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Of difficult etymology.
The form suggests a French origin (cf. pigeon), but no appropriate French forms are evidenced as early as the English word or with the required meaning; cf.vigeon a West Indian duck (1667 Du Tertre, Hist. Gén. des Antilles II. 277), of which there is a nasalized form vingeon (1) widgeon in Eastern dial., (2) a duck of Madagascar (1771 Dict. de Trévoux); beside which there are gingeon ‘sorte de canard qu'on trouve dans les grandes Antilles’ (1832 Raymond Dict. Gén.), and Angevin dial. digeon widgeon.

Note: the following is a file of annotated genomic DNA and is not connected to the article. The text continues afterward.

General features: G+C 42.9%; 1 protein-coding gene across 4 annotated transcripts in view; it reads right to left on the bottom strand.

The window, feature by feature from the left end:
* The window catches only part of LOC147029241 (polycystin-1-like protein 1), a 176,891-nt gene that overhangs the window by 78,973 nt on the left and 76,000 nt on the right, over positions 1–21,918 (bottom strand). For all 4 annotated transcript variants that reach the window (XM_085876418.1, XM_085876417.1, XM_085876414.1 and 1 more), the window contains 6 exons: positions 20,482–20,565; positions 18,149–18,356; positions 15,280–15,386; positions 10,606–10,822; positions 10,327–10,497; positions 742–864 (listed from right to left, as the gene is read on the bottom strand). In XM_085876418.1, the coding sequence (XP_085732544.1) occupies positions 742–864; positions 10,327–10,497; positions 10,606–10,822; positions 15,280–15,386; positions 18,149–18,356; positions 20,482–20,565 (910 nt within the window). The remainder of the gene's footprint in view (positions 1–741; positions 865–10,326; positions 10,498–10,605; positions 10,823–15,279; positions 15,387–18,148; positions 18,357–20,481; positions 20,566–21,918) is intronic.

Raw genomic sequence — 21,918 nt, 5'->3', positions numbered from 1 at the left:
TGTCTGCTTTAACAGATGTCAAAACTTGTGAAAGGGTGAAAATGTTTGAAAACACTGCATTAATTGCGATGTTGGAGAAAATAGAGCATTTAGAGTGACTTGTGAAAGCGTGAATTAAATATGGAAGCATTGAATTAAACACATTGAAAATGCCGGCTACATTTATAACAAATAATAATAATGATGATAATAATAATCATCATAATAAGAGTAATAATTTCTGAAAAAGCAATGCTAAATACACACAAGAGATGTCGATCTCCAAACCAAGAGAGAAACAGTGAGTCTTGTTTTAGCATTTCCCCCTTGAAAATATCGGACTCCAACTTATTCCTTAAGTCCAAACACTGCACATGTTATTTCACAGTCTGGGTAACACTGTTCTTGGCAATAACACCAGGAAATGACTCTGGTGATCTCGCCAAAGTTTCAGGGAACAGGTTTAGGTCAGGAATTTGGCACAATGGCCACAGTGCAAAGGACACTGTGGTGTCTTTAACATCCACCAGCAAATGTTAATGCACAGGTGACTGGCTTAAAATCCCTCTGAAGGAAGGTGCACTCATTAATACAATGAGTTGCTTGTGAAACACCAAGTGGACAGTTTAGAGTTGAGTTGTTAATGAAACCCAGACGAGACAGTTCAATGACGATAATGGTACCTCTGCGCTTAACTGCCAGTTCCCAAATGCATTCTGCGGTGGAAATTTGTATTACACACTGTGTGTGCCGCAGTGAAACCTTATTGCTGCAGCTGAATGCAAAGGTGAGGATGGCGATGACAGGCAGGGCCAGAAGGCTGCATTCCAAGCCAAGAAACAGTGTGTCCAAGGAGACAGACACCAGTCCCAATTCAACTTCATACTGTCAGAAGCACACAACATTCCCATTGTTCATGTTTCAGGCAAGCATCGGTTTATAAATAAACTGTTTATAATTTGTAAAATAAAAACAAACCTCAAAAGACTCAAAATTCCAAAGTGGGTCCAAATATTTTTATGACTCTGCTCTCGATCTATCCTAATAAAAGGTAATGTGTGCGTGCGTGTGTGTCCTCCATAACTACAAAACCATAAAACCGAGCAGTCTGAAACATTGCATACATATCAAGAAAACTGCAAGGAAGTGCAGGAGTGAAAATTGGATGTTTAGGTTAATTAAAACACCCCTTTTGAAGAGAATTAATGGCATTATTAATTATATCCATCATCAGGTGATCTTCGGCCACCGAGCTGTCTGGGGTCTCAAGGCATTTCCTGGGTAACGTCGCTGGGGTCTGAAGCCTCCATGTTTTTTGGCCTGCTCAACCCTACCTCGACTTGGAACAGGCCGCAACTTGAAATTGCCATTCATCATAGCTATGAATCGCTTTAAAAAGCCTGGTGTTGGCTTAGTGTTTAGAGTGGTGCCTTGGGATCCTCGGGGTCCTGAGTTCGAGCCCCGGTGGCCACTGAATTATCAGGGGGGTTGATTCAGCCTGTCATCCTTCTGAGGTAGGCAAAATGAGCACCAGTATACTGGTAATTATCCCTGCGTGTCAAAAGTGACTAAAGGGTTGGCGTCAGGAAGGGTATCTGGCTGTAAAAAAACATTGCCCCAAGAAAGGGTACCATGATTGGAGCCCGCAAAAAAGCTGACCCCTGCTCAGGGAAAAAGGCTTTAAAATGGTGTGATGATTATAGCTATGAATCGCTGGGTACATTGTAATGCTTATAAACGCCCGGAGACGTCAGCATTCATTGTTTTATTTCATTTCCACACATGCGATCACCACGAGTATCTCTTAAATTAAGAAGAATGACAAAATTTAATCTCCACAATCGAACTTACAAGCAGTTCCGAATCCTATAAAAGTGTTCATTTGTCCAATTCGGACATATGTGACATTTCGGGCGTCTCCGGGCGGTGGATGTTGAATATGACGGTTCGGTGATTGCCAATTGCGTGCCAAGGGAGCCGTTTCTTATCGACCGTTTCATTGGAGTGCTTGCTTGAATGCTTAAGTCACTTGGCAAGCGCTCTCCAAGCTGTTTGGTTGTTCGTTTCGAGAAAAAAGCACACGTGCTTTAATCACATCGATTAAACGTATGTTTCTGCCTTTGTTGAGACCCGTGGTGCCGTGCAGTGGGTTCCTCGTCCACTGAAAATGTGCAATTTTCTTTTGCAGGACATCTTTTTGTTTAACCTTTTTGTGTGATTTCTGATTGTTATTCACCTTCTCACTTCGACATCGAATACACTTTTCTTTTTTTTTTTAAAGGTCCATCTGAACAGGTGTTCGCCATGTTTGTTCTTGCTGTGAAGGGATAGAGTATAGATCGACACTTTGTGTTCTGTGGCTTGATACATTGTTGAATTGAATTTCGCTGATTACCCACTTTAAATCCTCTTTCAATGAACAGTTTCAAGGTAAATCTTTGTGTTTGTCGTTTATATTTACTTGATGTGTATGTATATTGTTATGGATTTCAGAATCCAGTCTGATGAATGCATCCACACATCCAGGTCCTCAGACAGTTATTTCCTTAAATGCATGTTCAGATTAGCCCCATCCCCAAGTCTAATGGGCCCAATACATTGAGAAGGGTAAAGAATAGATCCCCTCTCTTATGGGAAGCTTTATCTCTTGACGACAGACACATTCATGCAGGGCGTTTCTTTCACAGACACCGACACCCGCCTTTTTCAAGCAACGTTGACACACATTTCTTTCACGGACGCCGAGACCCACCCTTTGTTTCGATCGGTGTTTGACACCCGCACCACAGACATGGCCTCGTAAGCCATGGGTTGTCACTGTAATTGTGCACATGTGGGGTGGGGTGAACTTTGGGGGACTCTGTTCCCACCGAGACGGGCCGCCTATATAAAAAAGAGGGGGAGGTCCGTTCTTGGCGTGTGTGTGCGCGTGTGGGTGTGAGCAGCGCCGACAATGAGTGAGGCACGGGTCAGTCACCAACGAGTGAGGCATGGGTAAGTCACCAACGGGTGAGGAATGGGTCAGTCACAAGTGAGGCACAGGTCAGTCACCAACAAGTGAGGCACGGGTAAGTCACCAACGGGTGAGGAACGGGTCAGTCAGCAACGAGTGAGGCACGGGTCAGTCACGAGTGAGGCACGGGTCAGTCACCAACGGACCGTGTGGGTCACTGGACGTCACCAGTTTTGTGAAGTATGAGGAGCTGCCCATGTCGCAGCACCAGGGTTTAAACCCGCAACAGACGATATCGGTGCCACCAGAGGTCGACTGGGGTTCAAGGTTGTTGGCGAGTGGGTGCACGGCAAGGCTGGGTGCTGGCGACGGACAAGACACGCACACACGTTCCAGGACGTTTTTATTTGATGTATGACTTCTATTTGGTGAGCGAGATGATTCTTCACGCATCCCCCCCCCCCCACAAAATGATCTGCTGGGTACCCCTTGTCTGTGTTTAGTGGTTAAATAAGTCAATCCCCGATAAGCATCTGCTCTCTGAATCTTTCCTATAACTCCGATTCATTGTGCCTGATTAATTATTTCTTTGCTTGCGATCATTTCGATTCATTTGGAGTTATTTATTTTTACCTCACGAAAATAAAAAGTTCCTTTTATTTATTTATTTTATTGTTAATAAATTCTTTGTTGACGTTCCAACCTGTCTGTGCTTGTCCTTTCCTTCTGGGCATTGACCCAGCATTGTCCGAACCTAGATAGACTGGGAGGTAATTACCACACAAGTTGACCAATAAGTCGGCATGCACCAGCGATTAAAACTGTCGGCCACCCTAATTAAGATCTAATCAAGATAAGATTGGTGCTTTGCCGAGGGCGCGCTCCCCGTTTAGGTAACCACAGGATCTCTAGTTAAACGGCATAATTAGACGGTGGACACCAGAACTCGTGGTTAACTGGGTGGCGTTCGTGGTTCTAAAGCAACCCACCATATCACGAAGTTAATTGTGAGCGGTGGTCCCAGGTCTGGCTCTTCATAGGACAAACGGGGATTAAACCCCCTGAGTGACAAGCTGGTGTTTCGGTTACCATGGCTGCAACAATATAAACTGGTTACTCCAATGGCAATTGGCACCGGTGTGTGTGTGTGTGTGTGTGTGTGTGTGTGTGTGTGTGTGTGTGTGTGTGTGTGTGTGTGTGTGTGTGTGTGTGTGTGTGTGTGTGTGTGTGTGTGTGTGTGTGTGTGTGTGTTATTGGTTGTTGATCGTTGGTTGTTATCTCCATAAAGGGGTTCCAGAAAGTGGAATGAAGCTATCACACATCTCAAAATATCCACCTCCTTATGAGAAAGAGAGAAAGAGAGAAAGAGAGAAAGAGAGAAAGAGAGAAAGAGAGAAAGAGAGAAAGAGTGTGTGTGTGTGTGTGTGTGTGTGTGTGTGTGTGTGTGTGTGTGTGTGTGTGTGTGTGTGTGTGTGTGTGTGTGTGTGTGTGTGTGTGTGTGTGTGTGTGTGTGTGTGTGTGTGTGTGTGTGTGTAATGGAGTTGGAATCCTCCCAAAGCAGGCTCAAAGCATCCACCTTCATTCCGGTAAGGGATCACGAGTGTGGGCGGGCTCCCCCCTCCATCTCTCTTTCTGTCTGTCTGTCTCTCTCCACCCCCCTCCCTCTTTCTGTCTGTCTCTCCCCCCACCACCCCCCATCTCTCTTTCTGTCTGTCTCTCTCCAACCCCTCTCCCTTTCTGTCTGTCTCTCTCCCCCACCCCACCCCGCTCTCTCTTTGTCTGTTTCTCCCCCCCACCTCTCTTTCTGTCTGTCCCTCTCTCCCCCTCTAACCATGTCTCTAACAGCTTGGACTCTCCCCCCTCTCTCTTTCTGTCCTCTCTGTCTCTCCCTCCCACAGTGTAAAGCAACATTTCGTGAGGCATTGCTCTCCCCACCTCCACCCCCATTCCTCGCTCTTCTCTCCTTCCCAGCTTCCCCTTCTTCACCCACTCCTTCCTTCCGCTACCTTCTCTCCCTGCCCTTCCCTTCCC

French vigeon and Italian bibbio wild duck have been referred to Latin vīpio kind of crane, but this derivation is very dubious. The various extant forms suggest the possibility of a series of formations with suffix -io(nem) on parallel onomatopœic bases, piu-, biu-, viu-, diu-, giu- (cf. whew, whewer).
From: A Compendious History of the Reformation.
And of the Reformed Churches in France
By the Reverend Stephen Abel Laval, Vol. IV. Book VIII. 1741